For preprocessing, we convert all of the sentences to lower case, normalize the punctuation, and do the tokenization. For simplicity, our vocabulary keeps all the words that show in training set. For image representation, we use ResNet (He et al., 2016) generated image features which are provided by the WMT organization. In our experiments, we only use average pooled features.
Our implementation is adapted from on Pytorch-based OpenNMT(Klein et al., 2017). We use two layered bi-LSTM (Sutskever et al., 2014) on the source side as encoder. Our batch size is 64, with SGD optimization and a learning rate at 1. For English to German, the dropout rate is 0.6, and for English to French, the dropout rate is 0.4. These two parameters are selected by observing the performance on development set. Our word embeddings are randomly initialized with 500 dimensions. The source side vocabulary is 10,214 and the target side vocabulary is 18,726 for German and 11,222 for French.
3.3 Beam search with length reward
During test time, beam search is widely used to improve the output text quality by giving the decoder more options to generate the next possible word. However, different from traditional beam search in phrase-based MT where all hypotheses know the number of steps to finish the generation, while in neural-based generation, there is no information about what is the most ideal number of steps to finish the decoding. The above issue also leads to another problem that the beam search in neural-based MT prefers shorter sequences due to probability-based scores for evaluating different candidates. In this paper, we use Optimal Beam Search(Huang et al., 2017) (OBS) during decoding time. OBS uses bounded length reward mechanism which allows a modified version of our beam search algorithm to remain optimal.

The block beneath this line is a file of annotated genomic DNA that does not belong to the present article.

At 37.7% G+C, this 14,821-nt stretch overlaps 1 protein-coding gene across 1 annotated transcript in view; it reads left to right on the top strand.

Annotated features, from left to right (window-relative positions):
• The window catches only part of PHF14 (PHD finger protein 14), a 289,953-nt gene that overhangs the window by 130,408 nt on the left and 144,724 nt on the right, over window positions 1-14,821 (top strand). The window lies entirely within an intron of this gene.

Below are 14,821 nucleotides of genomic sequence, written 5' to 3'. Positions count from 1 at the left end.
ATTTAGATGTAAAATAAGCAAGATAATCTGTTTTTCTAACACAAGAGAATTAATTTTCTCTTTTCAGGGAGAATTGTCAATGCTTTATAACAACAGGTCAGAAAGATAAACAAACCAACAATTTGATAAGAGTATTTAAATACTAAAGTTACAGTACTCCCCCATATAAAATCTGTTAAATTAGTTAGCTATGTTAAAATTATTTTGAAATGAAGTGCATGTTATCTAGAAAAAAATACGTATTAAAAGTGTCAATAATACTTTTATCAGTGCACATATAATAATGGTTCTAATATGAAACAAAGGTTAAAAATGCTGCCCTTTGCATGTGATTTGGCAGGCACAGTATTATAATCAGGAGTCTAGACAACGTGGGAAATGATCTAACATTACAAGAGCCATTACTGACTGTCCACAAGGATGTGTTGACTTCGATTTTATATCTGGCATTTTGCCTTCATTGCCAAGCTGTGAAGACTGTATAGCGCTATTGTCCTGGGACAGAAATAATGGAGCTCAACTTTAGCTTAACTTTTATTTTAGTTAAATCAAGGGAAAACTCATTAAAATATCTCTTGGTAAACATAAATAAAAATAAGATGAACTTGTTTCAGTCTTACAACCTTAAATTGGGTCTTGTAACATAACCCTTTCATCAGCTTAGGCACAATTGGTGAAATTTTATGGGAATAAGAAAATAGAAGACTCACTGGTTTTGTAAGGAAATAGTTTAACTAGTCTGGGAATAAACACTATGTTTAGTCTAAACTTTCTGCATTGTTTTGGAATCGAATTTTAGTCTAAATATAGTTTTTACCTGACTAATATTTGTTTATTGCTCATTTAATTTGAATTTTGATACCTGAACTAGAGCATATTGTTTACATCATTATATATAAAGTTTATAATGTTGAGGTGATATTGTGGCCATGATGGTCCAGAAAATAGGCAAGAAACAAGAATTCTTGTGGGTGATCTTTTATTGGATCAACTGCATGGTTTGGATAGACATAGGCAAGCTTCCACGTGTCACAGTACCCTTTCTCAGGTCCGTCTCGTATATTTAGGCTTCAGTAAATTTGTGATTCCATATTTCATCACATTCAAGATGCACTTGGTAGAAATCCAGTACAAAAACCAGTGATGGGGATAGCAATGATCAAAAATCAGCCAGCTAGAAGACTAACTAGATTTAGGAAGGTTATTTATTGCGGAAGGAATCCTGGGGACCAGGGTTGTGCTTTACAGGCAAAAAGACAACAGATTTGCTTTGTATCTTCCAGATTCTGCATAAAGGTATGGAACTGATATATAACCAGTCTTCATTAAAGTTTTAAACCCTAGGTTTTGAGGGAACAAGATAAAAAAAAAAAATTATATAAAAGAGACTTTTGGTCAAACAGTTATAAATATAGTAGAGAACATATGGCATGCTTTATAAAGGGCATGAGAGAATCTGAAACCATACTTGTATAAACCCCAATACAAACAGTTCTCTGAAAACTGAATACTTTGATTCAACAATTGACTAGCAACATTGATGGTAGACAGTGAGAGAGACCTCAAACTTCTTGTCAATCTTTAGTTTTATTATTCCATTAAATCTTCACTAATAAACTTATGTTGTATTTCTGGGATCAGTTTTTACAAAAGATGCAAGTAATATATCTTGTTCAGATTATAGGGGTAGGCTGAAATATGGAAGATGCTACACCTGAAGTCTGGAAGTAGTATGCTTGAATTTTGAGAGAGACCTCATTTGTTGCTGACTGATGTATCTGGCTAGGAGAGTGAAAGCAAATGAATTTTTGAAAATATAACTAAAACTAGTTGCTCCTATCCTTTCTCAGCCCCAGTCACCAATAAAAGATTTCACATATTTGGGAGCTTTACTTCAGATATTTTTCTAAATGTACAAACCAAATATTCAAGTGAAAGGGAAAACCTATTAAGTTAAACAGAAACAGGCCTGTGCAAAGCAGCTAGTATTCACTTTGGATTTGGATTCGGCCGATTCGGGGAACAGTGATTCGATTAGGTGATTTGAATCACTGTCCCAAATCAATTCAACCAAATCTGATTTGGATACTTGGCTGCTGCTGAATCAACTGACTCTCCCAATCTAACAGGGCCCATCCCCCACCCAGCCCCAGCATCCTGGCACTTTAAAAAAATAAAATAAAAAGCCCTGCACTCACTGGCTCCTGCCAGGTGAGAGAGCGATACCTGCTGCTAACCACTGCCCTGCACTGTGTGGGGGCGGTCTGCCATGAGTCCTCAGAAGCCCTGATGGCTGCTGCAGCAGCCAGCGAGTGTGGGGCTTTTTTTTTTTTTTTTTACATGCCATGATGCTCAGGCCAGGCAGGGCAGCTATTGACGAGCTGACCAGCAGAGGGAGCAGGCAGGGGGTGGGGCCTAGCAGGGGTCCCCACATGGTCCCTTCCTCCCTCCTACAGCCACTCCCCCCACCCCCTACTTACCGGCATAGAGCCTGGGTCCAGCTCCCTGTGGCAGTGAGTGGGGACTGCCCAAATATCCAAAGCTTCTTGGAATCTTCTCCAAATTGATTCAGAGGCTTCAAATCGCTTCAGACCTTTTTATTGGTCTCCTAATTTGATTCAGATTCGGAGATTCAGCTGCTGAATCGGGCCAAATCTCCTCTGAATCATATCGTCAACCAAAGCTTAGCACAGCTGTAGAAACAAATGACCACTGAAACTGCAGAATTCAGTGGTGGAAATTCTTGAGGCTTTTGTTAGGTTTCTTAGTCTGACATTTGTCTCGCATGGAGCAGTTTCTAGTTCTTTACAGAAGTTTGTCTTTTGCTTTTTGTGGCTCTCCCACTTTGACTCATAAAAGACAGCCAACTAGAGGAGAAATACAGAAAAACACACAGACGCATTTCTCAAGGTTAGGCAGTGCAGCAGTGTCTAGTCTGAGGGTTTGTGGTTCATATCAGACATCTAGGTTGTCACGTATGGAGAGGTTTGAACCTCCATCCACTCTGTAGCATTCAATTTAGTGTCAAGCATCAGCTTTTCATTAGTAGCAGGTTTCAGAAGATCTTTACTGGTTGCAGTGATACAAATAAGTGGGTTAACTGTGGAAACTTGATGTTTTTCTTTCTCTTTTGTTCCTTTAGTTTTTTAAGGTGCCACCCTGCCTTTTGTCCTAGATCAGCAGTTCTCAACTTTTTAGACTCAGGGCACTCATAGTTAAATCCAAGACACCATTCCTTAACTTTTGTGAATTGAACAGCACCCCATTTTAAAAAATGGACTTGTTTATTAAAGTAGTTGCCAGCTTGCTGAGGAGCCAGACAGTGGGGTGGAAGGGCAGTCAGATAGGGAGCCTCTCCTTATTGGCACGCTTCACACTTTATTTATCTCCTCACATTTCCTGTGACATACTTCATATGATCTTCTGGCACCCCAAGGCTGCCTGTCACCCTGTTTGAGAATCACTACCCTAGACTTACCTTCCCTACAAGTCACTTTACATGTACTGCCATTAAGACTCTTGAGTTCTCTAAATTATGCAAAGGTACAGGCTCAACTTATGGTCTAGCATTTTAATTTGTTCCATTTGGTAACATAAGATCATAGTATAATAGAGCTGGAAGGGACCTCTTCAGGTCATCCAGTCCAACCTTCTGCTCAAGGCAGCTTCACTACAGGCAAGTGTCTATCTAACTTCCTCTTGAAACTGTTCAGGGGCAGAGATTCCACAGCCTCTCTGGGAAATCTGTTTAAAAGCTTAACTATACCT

WMT organization provides three different evaluating metrics: BLEU(Papineni et al., 2002), METEOR (Lavie and Denkowski, 2009) and TER (Snover et al., 2006).
Table 2 to Table 5 summarize the performance with their corresponding rank among all other systems. We only show a few top performing systems in the tables to make a comparison. OSU1 is our proposed model and OSU2 is our baseline system without any image information. For MSCOCO dataset, the translation from English to German (Table 3), which is the hardest tasks compared with others since it is from English to German on OOD dataset, we achieve best TER score across all other systems.
|LIUMCVC||3 & 4||48.2||53.8||33.2|
As describe in section 2
, OSU1 is the model with image information for both encoder and decoder, and OSU2 is only the neural machine translation baseline without any image information. From the above results table we found that image information would hurt the performance in some cases. In order to have more detailed analysis, we show some test examples for the translation from English to German on MSCOCO dataset.
Fig 4 shows two examples that NMT baseline model performances better than OSU1 model. In the first example, OSU1 generates several unseen objects from given image, such like knife. The image feature might not represent the image accurately. For the second example, OSU1 model ignores the object “box” in the image.
Fig 5 shows two examples that image feature helps the OSU1 to generate better results. In the first example, image feature successfully detects the object “drink” while the baseline completely neglects this. In the second example, the image feature even help the model figure out the action of the cat is “sleeping”.
We describe our system submission to the shared WMT’17 task “multimodal translation task I”. The results for English-German and English-French on Flickr30K and MSCOCO datasets are reported in this paper. Our proposed model is simple but effective and we achieve the best performance in TER for English-German for MSCOCO dataset.
This work is supported in part by NSF IIS-1656051, DARPA FA8750-13-2-0041 (DEFT), DARPA N66001-17-2-4030 (XAI), a Google Faculty Research Award, and an HP Gift.